The Clash has a song, well had I guess, Should I stay or should I go? You have to be wondering if that will be the theme song for the NDP’s upcoming convention where they are going to be talking about Tom Mulcair. Expected to be certain and likely quite frenetic. The man is divisive but mildly so unlike Stephen Harper to say the least, and unlike Stephen Harper he failed to deliver big time when it counted.
Let’s rewind history just a bit back to the NDP’s glory days of May 2011. The NDP didn’t win that election and really they never had a chance too. But they did something incredible. On Jack Layton’s charm and tact and class they unseated the Liberals from their Official Opposition status. It was the crash heard from coast to coast to coast. Michael Ignatieff called it quits and the party was left with 34 elected MP’s. Dark days for sure for the Liberals but for the NDP it was the dawn of a new age. The NDP stopped seeing itself as a protest party and instead saw itself as a governing party. They could win.
Then Jack Layton got ill, his cancer was out of control, and he died. His charm and wit and signature smile – the smile that led the party was gone.
During the leadership contest it was clear Tom Mulcair, the party’s official and unofficial #2 man, was going to win and win he did. It wasn’t really much of a fight. He won.
Tom Mulcair changed the tone of the party from protest to governing. But that wasn’t all. He removed or perhaps killed the sense of fun that Jack Layton strove to bring to the party. The party was utterly serious and bland. Some days you couldn’t tell the NDP from the Conservatives. It was like seeing the old guy from Pixar’s Up arguing with himself as Mulcair and Harper went at it.
When the election was called in 2015 it was assumed to be a fight between the NDP and the Conservatives. That’s how it started but the NDP had come off of a massive and unprecedented win in Alberta unseating the Progressive Conservatives there. Folks, the NDP took Alberta’s government and thus Alberta which has always been the Mecca of the Canadian right wing. Gasp!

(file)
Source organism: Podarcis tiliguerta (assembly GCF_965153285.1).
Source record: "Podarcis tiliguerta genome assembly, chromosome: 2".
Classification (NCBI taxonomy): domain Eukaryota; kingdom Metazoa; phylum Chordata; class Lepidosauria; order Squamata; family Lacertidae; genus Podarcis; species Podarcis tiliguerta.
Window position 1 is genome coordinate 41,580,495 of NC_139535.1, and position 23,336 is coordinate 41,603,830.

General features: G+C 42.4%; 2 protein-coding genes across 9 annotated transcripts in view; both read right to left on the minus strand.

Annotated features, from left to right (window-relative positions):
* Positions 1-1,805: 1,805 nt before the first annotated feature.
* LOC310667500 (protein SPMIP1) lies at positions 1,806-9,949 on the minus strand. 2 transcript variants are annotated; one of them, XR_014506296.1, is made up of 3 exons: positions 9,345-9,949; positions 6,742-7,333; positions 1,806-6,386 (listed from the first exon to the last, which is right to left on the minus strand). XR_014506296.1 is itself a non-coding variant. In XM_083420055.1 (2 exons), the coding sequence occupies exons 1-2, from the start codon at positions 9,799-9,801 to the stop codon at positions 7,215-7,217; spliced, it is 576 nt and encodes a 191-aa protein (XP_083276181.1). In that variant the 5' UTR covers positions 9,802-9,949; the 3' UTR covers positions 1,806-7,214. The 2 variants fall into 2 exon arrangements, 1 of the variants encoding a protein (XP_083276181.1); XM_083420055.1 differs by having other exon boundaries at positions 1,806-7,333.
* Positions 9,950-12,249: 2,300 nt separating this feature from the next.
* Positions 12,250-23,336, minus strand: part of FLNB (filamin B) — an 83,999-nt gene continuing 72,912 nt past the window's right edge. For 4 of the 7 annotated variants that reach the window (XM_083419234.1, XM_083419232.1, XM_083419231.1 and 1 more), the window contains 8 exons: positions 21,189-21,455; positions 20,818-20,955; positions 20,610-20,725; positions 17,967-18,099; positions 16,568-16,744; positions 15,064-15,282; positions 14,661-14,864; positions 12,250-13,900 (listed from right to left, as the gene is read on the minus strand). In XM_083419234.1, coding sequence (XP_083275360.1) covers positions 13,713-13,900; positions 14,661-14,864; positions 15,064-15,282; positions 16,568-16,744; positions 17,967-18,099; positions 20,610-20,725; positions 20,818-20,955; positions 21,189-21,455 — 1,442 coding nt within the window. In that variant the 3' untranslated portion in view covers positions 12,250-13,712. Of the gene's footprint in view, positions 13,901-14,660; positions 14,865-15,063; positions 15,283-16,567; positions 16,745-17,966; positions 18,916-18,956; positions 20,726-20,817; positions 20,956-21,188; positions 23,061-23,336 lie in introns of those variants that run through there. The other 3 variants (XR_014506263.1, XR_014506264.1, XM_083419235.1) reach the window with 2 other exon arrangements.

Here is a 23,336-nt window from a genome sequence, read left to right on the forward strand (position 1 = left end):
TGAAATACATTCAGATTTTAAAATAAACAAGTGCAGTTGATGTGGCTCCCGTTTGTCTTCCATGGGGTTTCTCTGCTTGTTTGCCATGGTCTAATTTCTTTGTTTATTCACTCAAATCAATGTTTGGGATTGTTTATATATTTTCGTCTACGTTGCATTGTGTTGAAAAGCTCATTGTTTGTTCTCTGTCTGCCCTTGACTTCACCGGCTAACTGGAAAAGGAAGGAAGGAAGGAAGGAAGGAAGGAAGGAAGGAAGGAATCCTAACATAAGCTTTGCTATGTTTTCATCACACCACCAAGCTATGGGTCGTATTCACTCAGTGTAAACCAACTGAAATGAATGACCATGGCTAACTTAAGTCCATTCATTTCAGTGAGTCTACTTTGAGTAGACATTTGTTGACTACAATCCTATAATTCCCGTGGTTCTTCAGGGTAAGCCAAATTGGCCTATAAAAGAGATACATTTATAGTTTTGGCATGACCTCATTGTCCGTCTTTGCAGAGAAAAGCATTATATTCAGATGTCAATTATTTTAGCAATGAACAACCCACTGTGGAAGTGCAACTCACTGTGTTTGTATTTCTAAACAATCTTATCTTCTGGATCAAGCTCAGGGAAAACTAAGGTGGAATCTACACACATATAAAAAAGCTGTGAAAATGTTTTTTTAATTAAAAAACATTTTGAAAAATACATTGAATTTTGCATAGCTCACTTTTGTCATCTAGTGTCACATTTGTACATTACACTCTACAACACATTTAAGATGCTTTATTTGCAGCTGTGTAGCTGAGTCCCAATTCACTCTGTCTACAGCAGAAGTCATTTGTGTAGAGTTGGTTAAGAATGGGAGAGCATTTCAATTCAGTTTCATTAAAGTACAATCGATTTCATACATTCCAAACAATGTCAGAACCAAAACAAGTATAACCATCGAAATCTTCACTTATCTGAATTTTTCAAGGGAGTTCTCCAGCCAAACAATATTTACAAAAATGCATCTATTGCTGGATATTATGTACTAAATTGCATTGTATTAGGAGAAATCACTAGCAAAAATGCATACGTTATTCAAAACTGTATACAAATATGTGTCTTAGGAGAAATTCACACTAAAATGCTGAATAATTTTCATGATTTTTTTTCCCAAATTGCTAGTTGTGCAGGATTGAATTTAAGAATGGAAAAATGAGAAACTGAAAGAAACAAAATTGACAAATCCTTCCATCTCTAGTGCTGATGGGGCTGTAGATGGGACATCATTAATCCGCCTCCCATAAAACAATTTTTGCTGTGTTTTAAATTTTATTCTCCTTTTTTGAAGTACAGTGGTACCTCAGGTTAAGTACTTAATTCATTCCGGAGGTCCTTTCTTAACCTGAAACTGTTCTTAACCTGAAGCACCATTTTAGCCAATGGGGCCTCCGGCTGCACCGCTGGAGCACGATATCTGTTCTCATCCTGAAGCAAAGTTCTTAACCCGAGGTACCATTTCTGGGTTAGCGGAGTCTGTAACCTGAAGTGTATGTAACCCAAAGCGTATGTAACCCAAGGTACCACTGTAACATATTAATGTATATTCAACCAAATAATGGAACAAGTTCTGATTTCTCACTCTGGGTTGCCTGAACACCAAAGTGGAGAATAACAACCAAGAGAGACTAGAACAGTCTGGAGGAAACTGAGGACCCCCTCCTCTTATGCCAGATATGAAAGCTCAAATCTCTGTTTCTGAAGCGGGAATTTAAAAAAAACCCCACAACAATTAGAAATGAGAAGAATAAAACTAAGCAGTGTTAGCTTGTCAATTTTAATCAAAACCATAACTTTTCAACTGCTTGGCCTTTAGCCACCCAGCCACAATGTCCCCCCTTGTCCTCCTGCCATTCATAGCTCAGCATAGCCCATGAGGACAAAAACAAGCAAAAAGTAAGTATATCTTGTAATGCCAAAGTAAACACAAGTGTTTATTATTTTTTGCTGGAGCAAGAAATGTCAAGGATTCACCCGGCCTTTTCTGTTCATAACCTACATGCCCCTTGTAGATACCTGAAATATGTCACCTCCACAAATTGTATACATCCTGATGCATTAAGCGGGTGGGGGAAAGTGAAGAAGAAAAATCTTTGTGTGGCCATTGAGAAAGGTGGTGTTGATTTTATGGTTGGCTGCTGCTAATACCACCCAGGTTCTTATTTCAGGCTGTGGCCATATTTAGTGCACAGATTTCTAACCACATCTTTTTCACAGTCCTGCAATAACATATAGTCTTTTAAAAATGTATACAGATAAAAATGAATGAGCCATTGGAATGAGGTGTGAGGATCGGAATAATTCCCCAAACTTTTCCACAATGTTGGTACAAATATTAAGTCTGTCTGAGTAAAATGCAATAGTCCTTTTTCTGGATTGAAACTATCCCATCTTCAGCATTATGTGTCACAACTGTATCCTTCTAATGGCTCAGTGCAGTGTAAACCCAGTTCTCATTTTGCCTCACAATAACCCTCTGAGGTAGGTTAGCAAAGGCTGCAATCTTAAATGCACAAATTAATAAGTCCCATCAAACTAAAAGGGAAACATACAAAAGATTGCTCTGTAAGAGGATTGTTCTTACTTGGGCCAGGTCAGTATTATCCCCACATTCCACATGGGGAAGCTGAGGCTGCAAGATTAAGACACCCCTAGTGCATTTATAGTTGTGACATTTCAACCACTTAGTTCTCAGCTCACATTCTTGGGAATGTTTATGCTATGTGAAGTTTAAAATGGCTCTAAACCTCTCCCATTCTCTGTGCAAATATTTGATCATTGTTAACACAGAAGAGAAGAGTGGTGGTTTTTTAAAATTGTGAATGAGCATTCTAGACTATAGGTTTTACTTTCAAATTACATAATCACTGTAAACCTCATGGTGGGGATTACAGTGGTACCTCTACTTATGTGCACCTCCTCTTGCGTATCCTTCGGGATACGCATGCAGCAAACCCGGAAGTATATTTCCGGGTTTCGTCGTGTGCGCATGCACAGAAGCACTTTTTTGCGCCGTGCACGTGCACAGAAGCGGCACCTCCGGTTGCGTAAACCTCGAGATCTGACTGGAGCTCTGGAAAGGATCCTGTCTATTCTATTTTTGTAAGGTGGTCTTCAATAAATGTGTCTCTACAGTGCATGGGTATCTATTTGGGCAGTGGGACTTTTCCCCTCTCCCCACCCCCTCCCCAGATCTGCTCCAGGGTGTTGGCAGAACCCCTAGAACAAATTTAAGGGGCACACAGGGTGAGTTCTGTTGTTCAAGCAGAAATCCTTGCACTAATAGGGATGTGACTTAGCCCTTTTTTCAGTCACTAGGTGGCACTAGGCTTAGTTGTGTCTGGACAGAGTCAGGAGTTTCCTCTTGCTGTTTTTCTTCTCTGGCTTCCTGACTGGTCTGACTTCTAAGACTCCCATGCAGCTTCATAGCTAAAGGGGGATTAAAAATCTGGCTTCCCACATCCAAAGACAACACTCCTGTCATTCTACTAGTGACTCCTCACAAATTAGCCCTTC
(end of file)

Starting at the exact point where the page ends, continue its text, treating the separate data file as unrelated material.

Then it all started to go south. You see Tom Mulcair campaigned from the middle but more importantly he campaigned on a simple message: ABC or Anybody But Conservatives. In doing so he gave a social license to all those people that didn’t like Stephen Harper’s Conservatives to vote to oust the Conservatives and not necessarily elect the NDP. That was dumb.
Why was it dumb? Well think about two things: election campaigns and the purpose of political parties.
First off, what is the purpose of a political party? Well it is to advance a set of ideas, its platform, by which individuals that share those ideas band together to win power and thus enact those ideas into law. They use the power of a collective or partnership to gain public support through branding, large scale fund raising, and name recognition. Next, what’s the purpose of an election campaign? Well that’s where the parties stand front and centre to seek public office on their platforms stating they are the party whose members you should elect.
Now you can see how Mr. Mulcair made his mistake. He abandoned those principles. He campaigned oust Mr. Harper but not elect himself and that’s what the voters did. They ousted Mr. Harper and voted for Mr. Trudeau. Mr. Mulcair as you may recall pushed the ABC or Anybody But Conservatives at every speech.
So should he go or should he stay? That’s the question. Mr. Martin quit when he lost the 2006 election. Mr. Dion quit when he lost the 2008 election. Mr. Ignatieff quit when he lost the 2011 election. Mr. Harper quit when he lost the 2015 election. Mr. Mulcair though seems to want to stick around. After all, party leaders get a few perks. Is Mr. Mulcair really in it for the perks though? I’ve always felt that New Democrats were more ideological and passionate about their beliefs. The cynicism seems out of place.
You might have detected that this post has been written with less flair and no f-bombs. Well I just couldn’t get as emotional about Mr. Mulcair because he’s not a guy you can get passionate about – politically speaking.
Maybe that’s the best reason for the NDP to toss him out. He’s not a leader that motivates.